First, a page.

Waterpipes; Not buried and Not Frozen?

Discussion in 'Homesteading Questions' started by Haggis, Sep 5, 2004.

  1. Haggis

    Haggis MacCurmudgeon

    Mar 11, 2004
    Northeastern Minnesota
    Anybody here up on a way to NOT bury water pipes and keep them from freezing in the frozen north?

    Herself finally has asked that water be run to the house; I would certainly like to have running water in the barn. She's only 50 and it's not too far to the well, but something about -45 winters and fetching water has got her thinking. I can understand having water in the barn for the livestock, but runing water to the house? ..., She's gone soft.

    I've heard folks say that their pipes have frozen as much as nine feet down around here in winters when there wasn't much snow. I don't mind digging down that far but I do mind the mess it will make of the yard and the idea that it may not help anyway.

    I know that there are folks who live in areas with permafrost; how do they deal with the problem of keeping water pipes from freezing?
  2. Jena

    Jena Well-Known Member

    Aug 13, 2003
    You could try lots and lots of heat tape. Probably cost you a fortune to run though.


  3. Cyngbaeld

    Cyngbaeld In Remembrance Supporter

    May 20, 2004
    SE Missouri
    I've known folks to cover pipes with straw bales and kept them from freezing. Not sure how cold you could get and still have them be ok.
  4. agmantoo

    agmantoo agmantoo Supporter

    May 22, 2003
    Zone 7
    haggis, since the frost level where I live is 6 inches you may want to get another opinion regarding your water lines. :) To prevent the water from freezing I would consider running 2 lines. One from the well and another back to the well. When the conditions get to where the water lines would freeze at the depth you have them buried you need to open a solenoid valve on the return line and pump the water back into the storage tank or well. To go back into the well the main water pump could be used. To go into the storage tank you could use a fractional horsepower recirculating pump. You could bury a sensor to detect the temperature at the buried depth and use that to automatically activate the round robin pumping system. One trick that I do know that works is to prevent the pipes from bursting is to install inside the pipe a length of flexible tubing, as long as the run is, and to seal each end of the flexible tubing. When the pipe freezes the flexible tubing will give and the expanding water will have a place to expand and that prevents the water pipe from bursting. When I was in the pork business I would do this where the drinkers had the water lines exposed above ground.
  5. uncle Will in In.

    uncle Will in In. Well-Known Member Supporter

    May 11, 2002
    Putting the water line inside a larger tube or pipe helps a lot. Having the ends of the larger pipe arranged so warm air can be blown through it when the ground frost creats a problem would be just peachy. Water lines freeze around here when the frozen earth starts thawing in the spring. I don't know why, but the frost goes farther down when it is thawing on top.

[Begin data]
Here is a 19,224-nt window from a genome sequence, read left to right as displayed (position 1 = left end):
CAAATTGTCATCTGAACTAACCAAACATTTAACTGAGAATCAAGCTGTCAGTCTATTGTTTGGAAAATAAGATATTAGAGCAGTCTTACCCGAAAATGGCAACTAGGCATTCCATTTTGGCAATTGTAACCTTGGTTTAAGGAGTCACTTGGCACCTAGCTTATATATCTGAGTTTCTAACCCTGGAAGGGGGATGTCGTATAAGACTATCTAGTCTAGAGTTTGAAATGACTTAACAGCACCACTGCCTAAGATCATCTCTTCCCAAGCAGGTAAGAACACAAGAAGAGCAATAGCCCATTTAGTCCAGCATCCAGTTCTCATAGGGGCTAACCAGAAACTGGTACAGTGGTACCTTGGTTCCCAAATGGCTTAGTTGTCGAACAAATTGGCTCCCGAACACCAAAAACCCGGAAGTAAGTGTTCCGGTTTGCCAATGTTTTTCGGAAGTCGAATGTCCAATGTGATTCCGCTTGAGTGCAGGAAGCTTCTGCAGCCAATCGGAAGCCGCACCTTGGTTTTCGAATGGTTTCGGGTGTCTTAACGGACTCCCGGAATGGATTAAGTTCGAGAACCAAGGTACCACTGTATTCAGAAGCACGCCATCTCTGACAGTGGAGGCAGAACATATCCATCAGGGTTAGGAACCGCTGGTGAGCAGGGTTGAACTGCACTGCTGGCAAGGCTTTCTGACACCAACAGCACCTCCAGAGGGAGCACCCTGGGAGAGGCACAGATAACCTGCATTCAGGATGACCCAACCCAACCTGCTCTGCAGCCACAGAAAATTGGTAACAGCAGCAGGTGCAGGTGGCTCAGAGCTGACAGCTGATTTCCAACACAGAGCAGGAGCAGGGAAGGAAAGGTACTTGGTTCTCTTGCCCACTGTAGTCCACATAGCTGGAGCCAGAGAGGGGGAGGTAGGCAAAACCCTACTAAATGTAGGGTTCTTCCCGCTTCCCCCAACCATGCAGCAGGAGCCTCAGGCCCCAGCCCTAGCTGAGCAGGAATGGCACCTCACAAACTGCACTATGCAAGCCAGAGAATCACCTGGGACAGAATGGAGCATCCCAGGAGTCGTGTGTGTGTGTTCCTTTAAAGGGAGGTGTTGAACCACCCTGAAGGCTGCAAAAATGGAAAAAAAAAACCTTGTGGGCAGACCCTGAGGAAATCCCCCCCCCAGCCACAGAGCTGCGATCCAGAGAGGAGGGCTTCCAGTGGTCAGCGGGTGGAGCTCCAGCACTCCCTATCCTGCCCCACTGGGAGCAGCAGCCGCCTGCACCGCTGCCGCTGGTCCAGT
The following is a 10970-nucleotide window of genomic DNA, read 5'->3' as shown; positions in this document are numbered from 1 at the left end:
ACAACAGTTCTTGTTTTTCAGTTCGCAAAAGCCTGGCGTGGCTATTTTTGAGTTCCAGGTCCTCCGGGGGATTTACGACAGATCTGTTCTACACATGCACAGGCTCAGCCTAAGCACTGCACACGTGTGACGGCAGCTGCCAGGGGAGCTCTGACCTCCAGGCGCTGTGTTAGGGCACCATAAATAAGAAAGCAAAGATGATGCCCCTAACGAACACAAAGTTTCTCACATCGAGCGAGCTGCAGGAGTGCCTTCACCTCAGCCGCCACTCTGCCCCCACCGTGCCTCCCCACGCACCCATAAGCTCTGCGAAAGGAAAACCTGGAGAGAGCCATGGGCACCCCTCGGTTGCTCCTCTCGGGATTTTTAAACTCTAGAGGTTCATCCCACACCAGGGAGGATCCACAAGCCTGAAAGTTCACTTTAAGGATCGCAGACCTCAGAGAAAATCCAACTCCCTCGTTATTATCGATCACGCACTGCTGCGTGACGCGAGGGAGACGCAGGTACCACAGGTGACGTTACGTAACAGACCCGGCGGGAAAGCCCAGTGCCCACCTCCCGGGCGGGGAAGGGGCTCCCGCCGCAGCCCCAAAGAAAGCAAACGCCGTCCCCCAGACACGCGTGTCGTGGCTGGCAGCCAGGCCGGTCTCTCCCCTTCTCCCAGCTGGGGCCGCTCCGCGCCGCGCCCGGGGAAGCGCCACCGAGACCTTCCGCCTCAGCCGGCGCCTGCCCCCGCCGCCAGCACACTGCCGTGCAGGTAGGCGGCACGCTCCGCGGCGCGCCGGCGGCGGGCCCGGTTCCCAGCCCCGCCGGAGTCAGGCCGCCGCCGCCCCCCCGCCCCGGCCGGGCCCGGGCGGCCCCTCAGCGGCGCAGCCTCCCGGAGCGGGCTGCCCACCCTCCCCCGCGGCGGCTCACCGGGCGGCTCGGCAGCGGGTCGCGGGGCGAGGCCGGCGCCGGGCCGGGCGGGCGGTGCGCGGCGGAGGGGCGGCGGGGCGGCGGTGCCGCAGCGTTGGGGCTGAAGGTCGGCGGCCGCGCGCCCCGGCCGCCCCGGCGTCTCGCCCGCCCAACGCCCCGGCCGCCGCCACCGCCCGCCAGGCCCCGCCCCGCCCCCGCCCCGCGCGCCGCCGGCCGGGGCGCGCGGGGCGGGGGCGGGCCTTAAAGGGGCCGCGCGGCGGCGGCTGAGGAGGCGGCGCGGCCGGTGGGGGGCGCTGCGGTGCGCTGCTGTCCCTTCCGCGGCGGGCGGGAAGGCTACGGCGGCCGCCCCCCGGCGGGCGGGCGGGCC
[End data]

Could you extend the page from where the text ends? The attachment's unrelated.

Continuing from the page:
Having the line in a tube would allow it to be taken up if need be without digging out the whole shebang again.
    Haggis, have you considered who will be trotting outside for water if Herself gets to ailin'?
  6. bare

    bare Head Muderator

    May 9, 2002
    Standard burial depth here is around four feet, but we did have a winter back in the 70's with extended -40 degree weather with little or no snow, that froze lines down to six feet that had never frozen before.

    That's pretty much an aberration though, how often does something like that happen? Once in a lifetime?

    I did put mine down six feet and I have had success in insulating my mobile homes without heat tape. I take R-19 insulation 16" wide and loosely wrap it around the water line, tape it together with duct tape. Then I wrap plastic around and more duct tape. Haven't ever had one freeze up yet.

    I tried straw bales once and it didn't work long because the bales got wet, froze and then froze the lines. Might work if you cover the bales so they can't get wet.

    If you are worried about burying your pipe and making a mess in the yard, rent or hire a trencher to dig your lines in. They only cut a trench about four inches wide.
  7. MorrisonCorner

    MorrisonCorner Mansfield, VT for 200 yrs

    Jul 27, 2004
    We live with waterlines which surface in several places and in an area which regularly hits -35. The secret is the basement cystern, or deep kitchen sink. In short, the water is gravity fed and run continuously. If you need a pump, the pump would have to be on more or less all the time. But the continuously cycling water system works like a charm and is the old New England way of having water run to the house with pipes that run either on the surface, or just below.

  8. Oilpatch197

    Oilpatch197 Well-Known Member

    Apr 18, 2004
    SouthEastern Illinois
    maybe have a return line back to the well house and have a recirculation pump on it, so the water is ALWAYS moving, thus it shouldn't freeze, kinda like a river during winter, where the current is the water isn't frozen. would that work?
  9. stickinthemud

    stickinthemud Well-Known Member Supporter

    Sep 10, 2003
    SW PA
    Keeping the water moving is the answer. Dad is from Montpelier VT & tells about the hurricane (in November '28?) when the Winooski River flooded and swirling water dug a huge pit in the street near their house. The broken water pipes were not repaired until spring. A neighbor was on a different water main and ran a hose to their house. All thru a Vermont winter they let a trickle of water run and it never froze up.